Airline losses narrow to $552 million

American Airlines and US Airways jets appear on April 23, 2012, in Arlington, Virginia Jim Watson/AFP/Getty Images

NEW YORK) U.S. airlines improved their financial performance in the first quarter, although they still lost money in what is traditionally the year's toughest travel period.

The airlines lost $552 million, or $3.30 per passenger, in the first three months as travel slowed after the holidays and delays racked up from snow storms. The airlines lost $1.7 billion in same period in 2012.

The industry's second-quarter results should show a hit tied to federal budget cuts. Looking further out, summer travel should pick up over last year but still trails its pre-recession peak, according to Airlines for America, the industry's lobbying group.

Airlines have been making a concerted effort to get their costs under control, said John Heimlichm, chief economist for the group.

That's a big challenge. Fuel accounts for more than a third of the airlines' costs and is largely out of their control. Airlines were able to lower debt and interest payments, Heimlichm said, but the biggest gains came from increasing airfares and charging more in fees.

Total operating revenue rose 2.5 percent year over year, according to a media presentation Thursday by Heimlichm.

As airlines take in more cash and remain profitable in other quarters, they are investing in new planes, better first-class seats, improvements to airport terminals, increased in-flight entertainment and better technology for tracking luggage.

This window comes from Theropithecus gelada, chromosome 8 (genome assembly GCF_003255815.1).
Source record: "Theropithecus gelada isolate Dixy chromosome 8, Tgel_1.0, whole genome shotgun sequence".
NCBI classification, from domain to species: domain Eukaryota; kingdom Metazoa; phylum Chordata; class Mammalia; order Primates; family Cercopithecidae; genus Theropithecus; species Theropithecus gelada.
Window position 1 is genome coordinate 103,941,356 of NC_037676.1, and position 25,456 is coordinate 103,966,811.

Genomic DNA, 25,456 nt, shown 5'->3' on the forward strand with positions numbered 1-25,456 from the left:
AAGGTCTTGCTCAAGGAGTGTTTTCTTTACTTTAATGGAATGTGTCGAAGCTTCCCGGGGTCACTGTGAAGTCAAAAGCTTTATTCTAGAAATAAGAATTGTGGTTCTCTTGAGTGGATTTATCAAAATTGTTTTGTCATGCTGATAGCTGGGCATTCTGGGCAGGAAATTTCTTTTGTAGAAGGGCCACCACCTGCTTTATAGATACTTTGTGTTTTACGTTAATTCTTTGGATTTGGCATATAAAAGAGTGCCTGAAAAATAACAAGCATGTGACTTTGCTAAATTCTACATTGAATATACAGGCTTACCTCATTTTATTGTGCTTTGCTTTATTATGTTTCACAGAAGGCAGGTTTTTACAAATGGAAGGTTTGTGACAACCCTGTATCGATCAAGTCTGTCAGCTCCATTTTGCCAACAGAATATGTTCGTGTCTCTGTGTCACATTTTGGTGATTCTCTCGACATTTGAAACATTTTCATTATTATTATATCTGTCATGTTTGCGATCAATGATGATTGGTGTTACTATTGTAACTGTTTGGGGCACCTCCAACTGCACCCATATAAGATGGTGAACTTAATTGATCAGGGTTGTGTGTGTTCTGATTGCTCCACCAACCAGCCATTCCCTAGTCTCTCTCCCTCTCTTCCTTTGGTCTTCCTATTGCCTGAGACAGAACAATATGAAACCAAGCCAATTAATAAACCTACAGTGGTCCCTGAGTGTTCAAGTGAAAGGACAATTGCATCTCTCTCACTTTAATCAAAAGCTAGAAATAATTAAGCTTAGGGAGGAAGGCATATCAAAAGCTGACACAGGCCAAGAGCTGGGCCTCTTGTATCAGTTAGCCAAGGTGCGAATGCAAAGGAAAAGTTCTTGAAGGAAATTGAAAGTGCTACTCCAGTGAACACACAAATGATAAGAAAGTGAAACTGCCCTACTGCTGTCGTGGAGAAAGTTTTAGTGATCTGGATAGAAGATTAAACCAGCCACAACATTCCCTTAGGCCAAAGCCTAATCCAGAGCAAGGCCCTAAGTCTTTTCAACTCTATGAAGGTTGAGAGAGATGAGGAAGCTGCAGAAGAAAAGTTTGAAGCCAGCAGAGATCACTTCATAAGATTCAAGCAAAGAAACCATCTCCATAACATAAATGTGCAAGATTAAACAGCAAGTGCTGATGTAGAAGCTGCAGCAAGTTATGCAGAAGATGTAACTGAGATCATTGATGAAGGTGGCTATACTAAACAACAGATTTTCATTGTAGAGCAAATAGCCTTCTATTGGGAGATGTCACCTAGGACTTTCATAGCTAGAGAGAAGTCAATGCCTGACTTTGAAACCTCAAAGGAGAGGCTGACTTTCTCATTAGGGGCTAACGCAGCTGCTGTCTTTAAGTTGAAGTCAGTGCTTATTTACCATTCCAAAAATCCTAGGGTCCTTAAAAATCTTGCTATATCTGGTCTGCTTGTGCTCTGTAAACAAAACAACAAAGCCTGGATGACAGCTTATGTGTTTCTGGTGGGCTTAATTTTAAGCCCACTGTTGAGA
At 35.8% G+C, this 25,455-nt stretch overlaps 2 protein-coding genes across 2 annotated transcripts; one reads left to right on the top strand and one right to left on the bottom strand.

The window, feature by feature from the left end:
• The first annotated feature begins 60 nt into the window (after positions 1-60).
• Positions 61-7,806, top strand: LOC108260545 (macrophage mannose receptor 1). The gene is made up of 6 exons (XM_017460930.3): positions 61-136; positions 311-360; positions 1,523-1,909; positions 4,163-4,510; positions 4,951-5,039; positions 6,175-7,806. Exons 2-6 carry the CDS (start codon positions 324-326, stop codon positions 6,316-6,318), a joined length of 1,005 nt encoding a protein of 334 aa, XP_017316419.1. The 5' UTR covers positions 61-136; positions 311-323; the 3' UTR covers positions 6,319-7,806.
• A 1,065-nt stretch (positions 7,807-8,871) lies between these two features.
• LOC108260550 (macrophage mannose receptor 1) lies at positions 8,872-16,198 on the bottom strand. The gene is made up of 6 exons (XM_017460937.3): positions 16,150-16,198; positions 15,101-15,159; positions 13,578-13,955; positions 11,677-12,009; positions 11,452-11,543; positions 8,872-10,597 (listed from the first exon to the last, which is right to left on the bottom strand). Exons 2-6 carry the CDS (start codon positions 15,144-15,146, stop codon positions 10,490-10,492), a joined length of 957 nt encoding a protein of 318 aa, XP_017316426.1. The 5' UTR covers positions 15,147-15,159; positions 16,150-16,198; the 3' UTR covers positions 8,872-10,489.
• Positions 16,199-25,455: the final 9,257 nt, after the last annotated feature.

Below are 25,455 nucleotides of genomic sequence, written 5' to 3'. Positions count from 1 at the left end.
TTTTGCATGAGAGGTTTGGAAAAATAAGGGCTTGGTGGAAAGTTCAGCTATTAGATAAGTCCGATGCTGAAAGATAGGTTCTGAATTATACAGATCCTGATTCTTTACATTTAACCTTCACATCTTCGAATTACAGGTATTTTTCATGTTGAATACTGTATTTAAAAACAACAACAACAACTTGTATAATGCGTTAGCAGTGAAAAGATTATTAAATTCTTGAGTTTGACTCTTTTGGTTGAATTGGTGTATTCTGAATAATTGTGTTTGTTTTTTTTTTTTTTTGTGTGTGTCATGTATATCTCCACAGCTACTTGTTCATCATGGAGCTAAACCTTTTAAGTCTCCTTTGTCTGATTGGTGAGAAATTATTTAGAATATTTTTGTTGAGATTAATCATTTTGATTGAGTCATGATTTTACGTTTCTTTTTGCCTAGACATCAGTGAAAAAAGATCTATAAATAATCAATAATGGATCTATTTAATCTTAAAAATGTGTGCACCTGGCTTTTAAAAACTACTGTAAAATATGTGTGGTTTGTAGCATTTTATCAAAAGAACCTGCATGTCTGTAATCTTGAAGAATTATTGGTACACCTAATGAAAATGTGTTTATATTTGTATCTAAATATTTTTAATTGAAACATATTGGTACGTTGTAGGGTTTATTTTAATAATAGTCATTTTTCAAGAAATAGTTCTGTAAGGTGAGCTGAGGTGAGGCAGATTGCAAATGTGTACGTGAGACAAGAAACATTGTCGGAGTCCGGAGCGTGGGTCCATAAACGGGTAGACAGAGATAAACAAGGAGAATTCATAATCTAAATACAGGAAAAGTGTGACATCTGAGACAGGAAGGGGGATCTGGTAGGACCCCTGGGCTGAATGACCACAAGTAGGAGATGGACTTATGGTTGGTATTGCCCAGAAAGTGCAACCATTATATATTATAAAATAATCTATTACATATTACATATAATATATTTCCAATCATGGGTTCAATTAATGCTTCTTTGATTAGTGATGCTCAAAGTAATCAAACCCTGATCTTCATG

Airlines are likely to take a financial hit to their second-quarter results due to lengthy delays in April caused by furloughs to air traffic controllers.

The Federal Aviation Administration had furloughed controllers for one week as part of a long-standing budget fight between Congress and the White House. About 7,200 flights were estimated to be delayed because of the controller shortage.

Airlines for America estimates that 600,000 passengers were delayed, costing the airlines $500 million.

Looking ahead to summer, the lobbying group expects 208.7 million people to fly in June, July and August, up from 206.6 million last year but still down from the 2007 peak of 217.6 million.

Planes will again be packed, the group predicts, with 86 to 87 percent of seats filled with paying passengers, about the same as the past four summers.

International travel, with its more expensive tickets, will continue to aid the U.S. airline industry: Some 27.4 million of this summer's travelers will come from outside the country, a record.

The lobbying group used Thursday's media briefing to reiterate its criticism of the Department of Homeland Security for a decision to open a customs and immigration pre-clearance facility in Abu Dhabi, the capital of the United Arab Emirates.

The only airline to fly directly from there to the United States is Abu Dhabi-based Etihad Airways, a rapidly growing carrier seen as a threat to many Western airlines on their lucrative international routes.

Heimlichm said the U.S. government should focus instead on dealing with the much larger amount of passengers coming from London, Toronto, Tokyo, Frankfurt and Paris and reducing their wait times.

"This is wrong,'' he said. "We need to fix the situation here.''

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